Melanoma is the second category of skin cancer. This form of skin cancer begins at melanocytes, which are the pigment producing structures found within the skin. When melanoma strikes, it continues to produce pigment. This means that the melanoma might appear brown, red, black, or yellow. Melanoma is diagnosed less often than keratinocyte carcinomas, yet is the most serious form of skin cancer. Melanoma has a greater chance to metastasize than other forms of skin cancer, but with early detection and treatment melanoma patients have a very good prognosis.
The American Cancer Society reveals that gender plays a large role in skin cancer. Men are two times more likely to be diagnosed with basal cell carcinoma than a woman, and three times more likely to be diagnosed with squamous cell carcinoma than women. However, there are certain characteristics that are more likely to be at risk for skin cancer, regardless of their gender. The following list is a list of populations that are at an increased risk for skin cancer. If you fall into any of these categories, make sure to take protective measures against skin cancer:
• Fair skin
• Blonde or red hair
• Burn easily
• Family history of skin cancer
• Have had frequent sunburns in the past
• Smoke tobacco products
• Use tanning beds
Some people are at a greater risk for developing skin cancer than others, but it is important that everyone take preventative measures that can greatly reduce their risk for developing skin cancer. To reduce your risk for skin cancer, limit your time in the sun. If you are planning to be outdoors, use sunscreen with an SPF of 15 or higher, wear a wide brimmed hat and sunglass with a UV protectant. You will need to reapply sunscreen every two hours.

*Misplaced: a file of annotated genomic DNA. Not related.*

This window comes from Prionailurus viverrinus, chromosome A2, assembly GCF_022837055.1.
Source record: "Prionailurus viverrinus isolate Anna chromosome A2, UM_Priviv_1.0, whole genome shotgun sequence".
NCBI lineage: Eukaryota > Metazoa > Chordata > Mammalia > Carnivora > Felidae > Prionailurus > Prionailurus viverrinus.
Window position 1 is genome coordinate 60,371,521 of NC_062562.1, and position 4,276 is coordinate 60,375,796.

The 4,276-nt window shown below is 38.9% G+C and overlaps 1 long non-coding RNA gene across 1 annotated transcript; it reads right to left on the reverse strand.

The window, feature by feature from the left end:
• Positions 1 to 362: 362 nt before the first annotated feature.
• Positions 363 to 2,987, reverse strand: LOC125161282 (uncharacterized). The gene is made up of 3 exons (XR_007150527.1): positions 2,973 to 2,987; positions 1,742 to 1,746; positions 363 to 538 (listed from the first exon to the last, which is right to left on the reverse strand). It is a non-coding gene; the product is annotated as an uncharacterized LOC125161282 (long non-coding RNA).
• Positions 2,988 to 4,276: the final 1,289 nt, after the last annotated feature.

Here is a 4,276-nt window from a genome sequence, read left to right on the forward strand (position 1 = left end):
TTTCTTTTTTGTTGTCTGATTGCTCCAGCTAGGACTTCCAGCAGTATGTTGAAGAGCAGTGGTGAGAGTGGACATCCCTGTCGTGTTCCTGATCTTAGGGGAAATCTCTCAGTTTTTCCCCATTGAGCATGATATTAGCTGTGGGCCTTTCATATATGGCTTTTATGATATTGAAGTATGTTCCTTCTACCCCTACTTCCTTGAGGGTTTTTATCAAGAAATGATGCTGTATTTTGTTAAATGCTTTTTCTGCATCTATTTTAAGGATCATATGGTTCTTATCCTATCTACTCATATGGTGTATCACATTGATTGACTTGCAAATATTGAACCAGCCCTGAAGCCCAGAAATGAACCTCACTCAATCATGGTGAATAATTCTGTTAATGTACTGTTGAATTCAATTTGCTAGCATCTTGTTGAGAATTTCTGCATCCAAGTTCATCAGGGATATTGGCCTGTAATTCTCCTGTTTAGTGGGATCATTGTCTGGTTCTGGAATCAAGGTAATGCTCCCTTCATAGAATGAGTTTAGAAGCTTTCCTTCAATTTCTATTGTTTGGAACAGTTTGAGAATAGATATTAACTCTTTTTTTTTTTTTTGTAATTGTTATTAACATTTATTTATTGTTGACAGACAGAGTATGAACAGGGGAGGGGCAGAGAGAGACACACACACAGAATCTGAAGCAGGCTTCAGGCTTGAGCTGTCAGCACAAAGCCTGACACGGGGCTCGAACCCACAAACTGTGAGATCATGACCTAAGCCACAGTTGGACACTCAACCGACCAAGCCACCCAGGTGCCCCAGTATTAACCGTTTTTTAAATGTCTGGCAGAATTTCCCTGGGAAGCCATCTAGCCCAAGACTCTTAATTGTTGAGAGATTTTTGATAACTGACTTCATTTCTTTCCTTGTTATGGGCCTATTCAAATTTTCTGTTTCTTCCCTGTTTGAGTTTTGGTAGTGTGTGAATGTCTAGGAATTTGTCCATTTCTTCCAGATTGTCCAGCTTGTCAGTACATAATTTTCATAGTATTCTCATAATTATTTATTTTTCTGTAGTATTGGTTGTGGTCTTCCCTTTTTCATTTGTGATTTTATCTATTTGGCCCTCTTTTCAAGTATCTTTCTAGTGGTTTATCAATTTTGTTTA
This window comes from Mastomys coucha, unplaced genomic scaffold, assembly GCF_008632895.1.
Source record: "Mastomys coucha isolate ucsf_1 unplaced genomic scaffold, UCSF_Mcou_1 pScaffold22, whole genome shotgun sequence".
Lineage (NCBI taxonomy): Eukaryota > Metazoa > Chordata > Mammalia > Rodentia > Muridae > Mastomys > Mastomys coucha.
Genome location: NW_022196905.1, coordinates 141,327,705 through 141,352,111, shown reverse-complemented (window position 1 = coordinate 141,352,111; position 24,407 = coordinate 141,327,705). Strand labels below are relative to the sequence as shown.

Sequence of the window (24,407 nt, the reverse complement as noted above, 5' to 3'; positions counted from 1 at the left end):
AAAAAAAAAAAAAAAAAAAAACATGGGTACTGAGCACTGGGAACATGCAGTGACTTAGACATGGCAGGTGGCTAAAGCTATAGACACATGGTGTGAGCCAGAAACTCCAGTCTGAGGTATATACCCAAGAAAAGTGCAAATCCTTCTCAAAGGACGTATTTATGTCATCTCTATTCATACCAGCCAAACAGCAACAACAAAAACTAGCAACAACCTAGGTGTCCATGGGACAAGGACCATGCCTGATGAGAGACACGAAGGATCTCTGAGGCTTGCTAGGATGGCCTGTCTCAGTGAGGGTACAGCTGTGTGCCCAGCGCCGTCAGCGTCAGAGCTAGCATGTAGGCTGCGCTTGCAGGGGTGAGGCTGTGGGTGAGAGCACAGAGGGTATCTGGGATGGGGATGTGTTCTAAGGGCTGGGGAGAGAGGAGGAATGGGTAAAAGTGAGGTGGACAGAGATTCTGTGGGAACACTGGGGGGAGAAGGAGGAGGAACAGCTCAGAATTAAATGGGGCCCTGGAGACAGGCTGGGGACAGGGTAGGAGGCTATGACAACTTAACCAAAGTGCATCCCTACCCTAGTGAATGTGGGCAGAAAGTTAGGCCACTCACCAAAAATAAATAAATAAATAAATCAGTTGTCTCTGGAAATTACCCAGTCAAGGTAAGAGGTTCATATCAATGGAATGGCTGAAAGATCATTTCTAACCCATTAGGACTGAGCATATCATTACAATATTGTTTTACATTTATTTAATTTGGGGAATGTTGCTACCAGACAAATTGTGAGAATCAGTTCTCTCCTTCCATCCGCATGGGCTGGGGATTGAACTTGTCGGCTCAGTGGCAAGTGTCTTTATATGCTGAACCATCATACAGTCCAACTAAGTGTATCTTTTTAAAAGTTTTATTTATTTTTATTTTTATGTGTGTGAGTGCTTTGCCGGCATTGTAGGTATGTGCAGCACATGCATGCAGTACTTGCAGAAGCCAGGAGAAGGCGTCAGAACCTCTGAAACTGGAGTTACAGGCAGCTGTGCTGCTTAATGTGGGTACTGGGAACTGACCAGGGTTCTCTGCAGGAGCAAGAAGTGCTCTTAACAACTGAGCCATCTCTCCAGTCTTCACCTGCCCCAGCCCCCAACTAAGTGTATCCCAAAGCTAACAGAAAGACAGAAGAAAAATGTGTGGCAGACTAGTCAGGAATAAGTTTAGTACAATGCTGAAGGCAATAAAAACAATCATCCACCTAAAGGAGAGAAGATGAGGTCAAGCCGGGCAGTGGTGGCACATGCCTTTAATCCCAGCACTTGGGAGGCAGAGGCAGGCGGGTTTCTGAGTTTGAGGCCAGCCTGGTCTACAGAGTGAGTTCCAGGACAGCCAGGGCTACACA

Since early detection is key to having a good skin cancer outcome, it is important that you perform monthly self-skin cancer checks and have a physician check your skin annually. To perform a self-skin cancer check, it is best to stand in front of a full length mirror. Using the mirror, check for any moles, freckles or areas of the skin that appear irregular; to view hard to see areas, such as your back, use a hand mirror. When checking for irregularities, use the ABCD’s of skin cancer from the American Academy of Dermatology as a guide:
A – Asymmetry: One half does not match the other half in size, shape, color or thickness.
B – Border Irregularity: The edges are ragged, scalloped or poorly defined.
C – Color: The pigmentation is not uniform. Shades of tan, brown, and black are present. Dashes of red, white and blue add to the mottled appearance.
D – Diameter: While melanomas are usually greater than 6mm in diameter (the size of a pencil eraser) when diagnosed, they can be smaller. If you notice a mole different from others, or which changes, itches or bleeds (even if it is small) you should see a dermatologist.
Skin cancer does not discriminate. It is important that everyone be vigilant when performing skin cancer screenings. Watch for any irregularities, and report them to your health care provider immediately. It could save your life!
Leyna Odell is a health educator with Community Health Education and Resources (CHER), a service of Inland Northwest Health Services (INHS). She coordinates CHER’s annual skin cancer screening and is a member of the Eastern Washington Comprehensive Cancer Control Partnership’s Skin Cancer Taskforce. Leyna has a B.S. in Community Health Education from Eastern Washington University, and is currently a candidate in the Masters in Public Administration program at Eastern Washington University.